Mobile Applications hit Cars
At the IAA in Frankfurt (Frankfurt Motor Show) in September 2009 BMW, Nokia and Parrot SA unveiled plans for bringing smart phone applications to cars.
“For software developers, this opens a whole new domain to sell their apps. For car makers, apps provide new ways to deliver infotainment and telematics services to customers. For motorists, apps allow them to enjoy their infotainment systems to the fullest, while paying only for the applications they want, thus saving them money. With apps so critical to the automotive market, companies are pushing approaches that benefit their specific goals. While the solutions shown at IAA were only concepts, they clearly reflect what will soon be on the market.” said Kevin Hamlin, analyst for automotive electronics at iSuppli Corp.
Sounds good? Yes. Where’s the catch? Doing it right!
BMW and its Concept BMW Application Store:
BMW is the first car maker who is opening its own app store: the Concept BMW Application Store. The store offers several different apps and users can download them to their iDrive either directly in their car or via home PC (and then transfer the apps to the car system). The selection of apps ranges from the obvious Facebook, Xing and Twitter to podcasts, web radio, Geowiki, multimedia travel guides as well as various games. I am not sure how big the applications offering is in it’s entirety, but it is a nice step in customizing your car to your needs. Another feature – maybe more useful than the rest and especially for business customers – is the ability to transfer contact data (addresses or phone numbers) to the navigation system or mobile phone connected to the car system.
Locations is also an important part: the apps are able to pull vehicle-related information. BMW has shown apps that draw on information from the vehicle navigation system and even plans to link to other data such as acceleration or braking data. The car’s position is also taken from the navigation system and, if the system is actively guiding the car to a destination, information about the destination time and location can be used.
Nokia, Navteq and Magneti Marelli developing smart car technology:
Nokia, who bought map provider NAVTEQ back in 2007 for around 8 billion (yes, USD), is more looking into mobile device integration with the vehicle rather than introducing apps. During IAA in Frankfurt, Nokia, NAVTEQ, and Magneti Marelli (automotive systems and components specialist) demonstrated a technology which seamlessly integrates smart phones into an in-vehicle infotainment system. Once connected, smart phone features, services and applications can be unlocked and driven through the in-car screens and audio systems embedded in the car. Users would be familiar with the user interface as it would be the same one they see on their smart phones. Through this connectivity, key data such as fuel levels (where is the next gas station), engine status, eco-friendly driving as well as location-based services (coupon for a coffee at a nearby gas station) can be extracted. ADAS (Advanced Driver Assistance System) -based safety features could also be included. For example to warn drivers to slow down for a sharp bend ahead.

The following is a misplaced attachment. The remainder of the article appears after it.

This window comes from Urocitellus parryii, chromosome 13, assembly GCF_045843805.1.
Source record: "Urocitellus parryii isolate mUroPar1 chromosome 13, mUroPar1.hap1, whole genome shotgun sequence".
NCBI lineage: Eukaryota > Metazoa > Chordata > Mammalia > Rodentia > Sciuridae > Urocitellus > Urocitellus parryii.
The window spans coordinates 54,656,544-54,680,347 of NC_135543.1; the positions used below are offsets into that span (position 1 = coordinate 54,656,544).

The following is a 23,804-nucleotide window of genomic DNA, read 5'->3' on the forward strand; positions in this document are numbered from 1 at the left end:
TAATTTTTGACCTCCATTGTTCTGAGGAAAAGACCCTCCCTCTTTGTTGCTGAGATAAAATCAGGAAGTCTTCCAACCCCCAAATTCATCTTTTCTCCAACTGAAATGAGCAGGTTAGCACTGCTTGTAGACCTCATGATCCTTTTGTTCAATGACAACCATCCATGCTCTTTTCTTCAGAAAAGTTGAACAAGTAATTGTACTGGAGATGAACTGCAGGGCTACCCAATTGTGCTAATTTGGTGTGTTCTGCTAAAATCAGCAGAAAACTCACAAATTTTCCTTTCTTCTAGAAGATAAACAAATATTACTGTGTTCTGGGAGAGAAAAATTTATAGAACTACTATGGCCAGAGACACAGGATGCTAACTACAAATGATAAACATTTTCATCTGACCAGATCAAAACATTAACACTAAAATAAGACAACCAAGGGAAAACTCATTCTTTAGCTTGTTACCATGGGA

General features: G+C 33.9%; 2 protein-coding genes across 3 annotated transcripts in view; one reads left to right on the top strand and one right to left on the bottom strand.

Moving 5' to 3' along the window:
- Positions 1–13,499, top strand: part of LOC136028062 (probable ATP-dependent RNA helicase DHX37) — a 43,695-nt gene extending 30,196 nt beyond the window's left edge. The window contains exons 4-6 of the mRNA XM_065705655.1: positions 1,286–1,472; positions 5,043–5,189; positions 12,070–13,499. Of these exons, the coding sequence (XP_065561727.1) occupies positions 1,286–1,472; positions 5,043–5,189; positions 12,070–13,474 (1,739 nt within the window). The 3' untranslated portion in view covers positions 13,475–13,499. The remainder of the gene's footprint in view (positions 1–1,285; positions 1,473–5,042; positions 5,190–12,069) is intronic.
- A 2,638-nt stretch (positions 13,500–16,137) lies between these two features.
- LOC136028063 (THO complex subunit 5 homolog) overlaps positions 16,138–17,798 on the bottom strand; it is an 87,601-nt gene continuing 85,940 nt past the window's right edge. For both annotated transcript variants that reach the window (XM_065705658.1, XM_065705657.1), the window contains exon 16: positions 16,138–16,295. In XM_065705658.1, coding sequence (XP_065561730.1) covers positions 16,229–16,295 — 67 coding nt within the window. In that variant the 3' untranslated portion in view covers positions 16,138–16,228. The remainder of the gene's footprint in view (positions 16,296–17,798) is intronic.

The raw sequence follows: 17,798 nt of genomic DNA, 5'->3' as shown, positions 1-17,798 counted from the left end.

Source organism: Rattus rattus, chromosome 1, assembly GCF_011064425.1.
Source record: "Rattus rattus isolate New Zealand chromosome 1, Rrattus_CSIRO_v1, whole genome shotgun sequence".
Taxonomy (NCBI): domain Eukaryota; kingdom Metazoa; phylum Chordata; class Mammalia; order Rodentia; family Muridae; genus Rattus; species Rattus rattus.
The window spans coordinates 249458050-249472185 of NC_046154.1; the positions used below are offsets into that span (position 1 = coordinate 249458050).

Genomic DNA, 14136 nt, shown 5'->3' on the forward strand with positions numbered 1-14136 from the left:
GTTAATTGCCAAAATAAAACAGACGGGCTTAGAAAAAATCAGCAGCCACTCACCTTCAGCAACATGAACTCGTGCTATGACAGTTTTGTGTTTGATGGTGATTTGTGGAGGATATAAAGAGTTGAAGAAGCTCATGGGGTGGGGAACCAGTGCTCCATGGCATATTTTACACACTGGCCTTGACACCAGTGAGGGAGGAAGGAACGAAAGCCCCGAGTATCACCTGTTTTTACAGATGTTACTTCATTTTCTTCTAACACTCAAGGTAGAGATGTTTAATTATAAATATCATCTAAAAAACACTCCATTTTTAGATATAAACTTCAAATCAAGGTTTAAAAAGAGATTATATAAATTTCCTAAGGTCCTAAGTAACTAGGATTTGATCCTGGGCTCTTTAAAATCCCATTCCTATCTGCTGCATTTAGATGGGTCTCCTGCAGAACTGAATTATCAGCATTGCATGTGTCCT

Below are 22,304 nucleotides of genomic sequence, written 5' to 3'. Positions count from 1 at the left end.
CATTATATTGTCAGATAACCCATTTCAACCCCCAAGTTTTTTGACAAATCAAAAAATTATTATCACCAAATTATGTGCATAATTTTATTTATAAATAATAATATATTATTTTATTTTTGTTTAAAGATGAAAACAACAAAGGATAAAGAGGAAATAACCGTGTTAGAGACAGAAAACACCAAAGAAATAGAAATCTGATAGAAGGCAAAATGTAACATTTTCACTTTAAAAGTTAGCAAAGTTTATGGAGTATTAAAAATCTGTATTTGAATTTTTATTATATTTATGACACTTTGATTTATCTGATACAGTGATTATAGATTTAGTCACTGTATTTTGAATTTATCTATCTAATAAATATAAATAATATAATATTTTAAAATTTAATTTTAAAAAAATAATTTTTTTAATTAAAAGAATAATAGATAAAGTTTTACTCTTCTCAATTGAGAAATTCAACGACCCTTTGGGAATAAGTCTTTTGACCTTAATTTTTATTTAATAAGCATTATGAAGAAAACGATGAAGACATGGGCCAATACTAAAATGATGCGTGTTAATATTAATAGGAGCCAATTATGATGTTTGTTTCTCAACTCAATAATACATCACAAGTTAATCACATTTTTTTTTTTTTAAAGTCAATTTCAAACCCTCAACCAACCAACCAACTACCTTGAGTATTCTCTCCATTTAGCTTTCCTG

“We are happy to be part of this new innovation and looking forward to the new opportunities this technology can bring,” said Vesa Luiro, head of navigation development, Nokia. “The infotainment system of a modern car is a natural extension for the capabilities of smartphones. Not only will it simplify the use of turn-by-turn voice guidance from Ovi Maps, but also provide a new and easy way of accessing other content on the smartphone, such as music and delivering automotive specific widgets from the OVI Store.”
Connection from the mobile device to the infotainment system is made either via Bluetooth or USB cable. This technology known as “Virtual Networking Computer layer” is in alpha phase and was developed in collaboration with Nokia Research Center, Palo Alto.
Parrot goes open source:
Parrot, a wireless equipment supplier, unveiled an Android-based device (a head unit) that offers automotive implementation of all smartphone features. Great news for Android developers, who do not have to develop on a separate platform for cars. And this also means hundreds of apps are already available.
The head unit itself includes hands-free Bluetooth, A2DP audio streaming, speaker-independent voice recognition, multimedia connectivity, smart track browsing and playlist management, 3G+ Web browsing and 3.0 Wi-Fi and Bluetooth. Also check out Parrot’s Facebook page and Twitter Feed.
App store battle has started – who will win?
As you can see in our Widget and App Store Wiki, a lot of phone manufacturers and operators have already joined the mobile applications battle or are planning their move in this direction. It becomes clear that many other industries such as the book publishers or car manufacturers are trying to get a piece of this cake. I totally agree with gigaom that the key to success in this app store battle will be interoperability. That’s why I think Nokia and Parrot have a the better approach here and BMW’s is a bit short-sighted with their proprietary and apparently closed system.
Users want a wide and ubiquitous selection of apps, preferably not bound to a special platform or device. There is more than enough fragmentation developers have to cope with in this area – screen sizes, device capabilities and on goes the list. If platform vendors want to attract developers to develop applications for their systems and devices they are best off supporting standards, preferably open ones and they need to take care of them by offering development tools and support in selling the applications in their app stores.
We will soon see which car manufacturers do this right and which model will prevail.